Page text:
Schumer is specifically calling for three critical safety improvements:
- Update the truck rear underride guard standard. The current standards for rear underride guards are outdated dated and do not work as effectively with modern vehicles now equipped with crumple zones and airbag deployment sensors.
- Require trucks be equipped with side underride guards. Side underride guards are currently not required on trucks, but research has demonstrated considerable driver and passenger safety improvements with their addition
- Study truck front underride guards. Research should be conducted to establish the most effective approach front underride guard standards.
Since large trucks typically sit far higher than passenger vehicles, underride guards along the rear and sides of the truck can help prevent vehicles from going underneath the truck in an accident and in many instances can make the accidents that do occur far less devastating. While some trucks are already equipped with this technology, many are not and that's why Schumer is calling for quick action on a federal standard.
Schumer said the I-81 crash which cost four lives, was the result of two separate cars traveling under a jack-knifed milk tanker which had swerved to avoid a deer. The tanker was headed north, and when the driver swerved, the truck jack-knifed, causing it to take up both lanes of traffic. Two cars, one after the other, slammed into the side of the trailer and traveled under the truck trailer. All four people – a doctor and three workers from RB Lawrence Ambulance in St. Lawrence County –were killed. The lack of side underride guards allowed the cars under the truck. Schumer said if the truck had side underride guards, the drivers and passengers in the vehicle could have been better protected.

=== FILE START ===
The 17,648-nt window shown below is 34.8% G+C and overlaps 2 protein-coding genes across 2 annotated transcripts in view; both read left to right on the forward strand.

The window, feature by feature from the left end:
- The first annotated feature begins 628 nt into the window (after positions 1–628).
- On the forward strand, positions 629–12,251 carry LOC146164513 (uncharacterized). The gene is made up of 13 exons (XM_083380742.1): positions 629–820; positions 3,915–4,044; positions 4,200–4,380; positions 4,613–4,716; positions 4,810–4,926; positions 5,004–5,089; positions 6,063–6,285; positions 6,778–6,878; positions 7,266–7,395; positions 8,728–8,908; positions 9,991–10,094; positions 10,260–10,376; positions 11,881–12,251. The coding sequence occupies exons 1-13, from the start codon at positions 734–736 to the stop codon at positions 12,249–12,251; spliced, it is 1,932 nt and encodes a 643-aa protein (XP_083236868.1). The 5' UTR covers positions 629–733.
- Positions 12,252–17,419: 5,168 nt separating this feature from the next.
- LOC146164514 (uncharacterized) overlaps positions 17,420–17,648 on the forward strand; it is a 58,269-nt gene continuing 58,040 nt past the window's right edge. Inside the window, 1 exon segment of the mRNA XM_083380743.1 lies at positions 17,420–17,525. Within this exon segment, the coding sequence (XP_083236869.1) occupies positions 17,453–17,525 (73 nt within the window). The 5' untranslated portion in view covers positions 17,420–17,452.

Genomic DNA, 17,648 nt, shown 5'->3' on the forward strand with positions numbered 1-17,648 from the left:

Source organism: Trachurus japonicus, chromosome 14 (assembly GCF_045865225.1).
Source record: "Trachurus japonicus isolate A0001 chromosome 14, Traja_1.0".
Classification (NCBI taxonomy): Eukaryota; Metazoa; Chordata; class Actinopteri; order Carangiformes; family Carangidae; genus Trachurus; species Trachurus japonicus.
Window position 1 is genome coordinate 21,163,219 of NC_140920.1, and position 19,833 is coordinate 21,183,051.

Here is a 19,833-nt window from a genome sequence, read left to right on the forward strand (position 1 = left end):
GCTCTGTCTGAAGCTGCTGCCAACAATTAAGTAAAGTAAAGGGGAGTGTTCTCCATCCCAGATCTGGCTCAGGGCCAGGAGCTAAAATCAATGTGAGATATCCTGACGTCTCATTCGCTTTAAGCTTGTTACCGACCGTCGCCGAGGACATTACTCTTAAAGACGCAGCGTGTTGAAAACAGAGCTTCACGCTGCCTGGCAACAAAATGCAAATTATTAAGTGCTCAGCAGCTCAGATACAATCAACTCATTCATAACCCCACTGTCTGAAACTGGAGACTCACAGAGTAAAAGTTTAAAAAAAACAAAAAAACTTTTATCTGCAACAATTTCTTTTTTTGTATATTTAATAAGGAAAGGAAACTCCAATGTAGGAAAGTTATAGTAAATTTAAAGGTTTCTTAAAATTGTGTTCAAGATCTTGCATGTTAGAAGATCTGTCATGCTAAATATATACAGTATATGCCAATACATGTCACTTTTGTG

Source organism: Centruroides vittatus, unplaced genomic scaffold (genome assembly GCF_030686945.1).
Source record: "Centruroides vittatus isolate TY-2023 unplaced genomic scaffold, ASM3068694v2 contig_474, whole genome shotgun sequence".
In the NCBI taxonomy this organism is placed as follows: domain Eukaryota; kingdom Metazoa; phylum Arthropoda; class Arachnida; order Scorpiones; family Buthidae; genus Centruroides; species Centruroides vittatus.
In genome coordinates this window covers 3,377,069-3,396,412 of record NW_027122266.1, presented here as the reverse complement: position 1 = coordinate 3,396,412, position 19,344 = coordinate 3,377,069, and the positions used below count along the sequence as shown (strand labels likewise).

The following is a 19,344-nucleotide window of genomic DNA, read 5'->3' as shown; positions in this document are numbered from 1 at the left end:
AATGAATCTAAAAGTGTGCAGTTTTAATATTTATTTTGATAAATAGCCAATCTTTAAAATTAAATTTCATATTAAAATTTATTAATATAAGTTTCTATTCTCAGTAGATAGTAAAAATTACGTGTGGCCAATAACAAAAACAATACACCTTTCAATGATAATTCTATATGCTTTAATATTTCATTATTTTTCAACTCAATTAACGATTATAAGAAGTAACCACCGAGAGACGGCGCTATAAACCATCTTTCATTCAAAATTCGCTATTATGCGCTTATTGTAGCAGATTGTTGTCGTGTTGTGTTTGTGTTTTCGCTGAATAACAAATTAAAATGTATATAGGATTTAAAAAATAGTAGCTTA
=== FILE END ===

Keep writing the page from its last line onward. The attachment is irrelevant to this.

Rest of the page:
Schumer was joined by Ann Smith, Regional EMS Chair of Fort Drum Regional Health Planning Organization, members of the RB Lawrence Ambulance Company, and family members of Cory Moore and Gregg Williams.
“Truck underride crashes are catastrophic but they can be prevented. Trucks are higher off the ground than cars. In a collision, a passenger vehicle can run underneath a truck or trailer, with the truck acting like a guillotine and shearing off or crushing the car's passenger compartment causing violent death and devastating injuries. The safety community commends Senator Schumer’s leadership in calling for swift action on an underride guard requirement to improve safety on our roads,” Jackie Gillan, President of Advocates for Highway and Auto Safety.
Schumer said the horrific I-81 crash is yet another painful reminder that truck safety standards in this country must be improved. Schumer vowed to explore action and legislation that would accomplish improvements to truck safety so that other families would be saved from the loss of a loved one from a trucking accident. Schumer said that the federal government must do all that it can to ensure that when New Yorker’s get behind the wheel – to school, work, and around the state – they and those they carry with them are safe from danger.